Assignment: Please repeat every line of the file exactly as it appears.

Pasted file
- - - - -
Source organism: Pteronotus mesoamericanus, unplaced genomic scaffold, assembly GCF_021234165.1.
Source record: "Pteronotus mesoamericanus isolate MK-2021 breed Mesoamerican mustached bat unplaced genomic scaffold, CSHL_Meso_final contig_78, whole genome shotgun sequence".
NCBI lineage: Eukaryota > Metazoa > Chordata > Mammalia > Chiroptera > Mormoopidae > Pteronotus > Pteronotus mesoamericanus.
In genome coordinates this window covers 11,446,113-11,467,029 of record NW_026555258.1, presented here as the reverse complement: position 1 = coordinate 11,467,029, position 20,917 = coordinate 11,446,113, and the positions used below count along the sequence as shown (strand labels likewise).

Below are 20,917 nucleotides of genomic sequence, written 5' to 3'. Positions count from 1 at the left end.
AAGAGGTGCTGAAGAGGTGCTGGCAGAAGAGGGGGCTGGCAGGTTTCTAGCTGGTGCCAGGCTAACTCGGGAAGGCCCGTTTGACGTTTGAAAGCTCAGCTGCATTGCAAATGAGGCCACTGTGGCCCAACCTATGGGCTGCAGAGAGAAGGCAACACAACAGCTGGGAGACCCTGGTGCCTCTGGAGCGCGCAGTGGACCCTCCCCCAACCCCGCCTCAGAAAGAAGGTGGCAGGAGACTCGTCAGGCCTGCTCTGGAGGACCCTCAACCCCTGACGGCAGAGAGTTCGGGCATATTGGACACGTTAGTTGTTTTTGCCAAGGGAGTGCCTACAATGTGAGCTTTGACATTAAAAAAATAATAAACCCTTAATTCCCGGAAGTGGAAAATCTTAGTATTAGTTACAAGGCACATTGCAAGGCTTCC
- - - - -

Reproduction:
Source organism: Pteronotus mesoamericanus, unplaced genomic scaffold, assembly GCF_021234165.1.
Source record: "Pteronotus mesoamericanus isolate MK-2021 breed Mesoamerican mustached bat unplaced genomic scaffold, CSHL_Meso_final contig_78, whole genome shotgun sequence".
NCBI lineage: Eukaryota > Metazoa > Chordata > Mammalia > Chiroptera > Mormoopidae > Pteronotus > Pteronotus mesoamericanus.
In genome coordinates this window covers 11,446,113-11,467,029 of record NW_026555258.1, presented here as the reverse complement: position 1 = coordinate 11,467,029, position 20,917 = coordinate 11,446,113, and the positions used below count along the sequence as shown (strand labels likewise).

Below are 20,917 nucleotides of genomic sequence, written 5' to 3'. Positions count from 1 at the left end.
AAGAGGTGCTGAAGAGGTGCTGGCAGAAGAGGGGGCTGGCAGGTTTCTAGCTGGTGCCAGGCTAACTCGGGAAGGCCCGTTTGACGTTTGAAAGCTCAGCTGCATTGCAAATGAGGCCACTGTGGCCCAACCTATGGGCTGCAGAGAGAAGGCAACACAACAGCTGGGAGACCCTGGTGCCTCTGGAGCGCGCAGTGGACCCTCCCCCAACCCCGCCTCAGAAAGAAGGTGGCAGGAGACTCGTCAGGCCTGCTCTGGAGGACCCTCAACCCCTGACGGCAGAGAGTTCGGGCATATTGGACACGTTAGTTGTTTTTGCCAAGGGAGTGCCTACAATGTGAGCTTTGACATTAAAAAAATAATAAACCCTTAATTCCCGGAAGTGGAAAATCTTAGTATTAGTTACAAGGCACATTGCAAGGCTTCC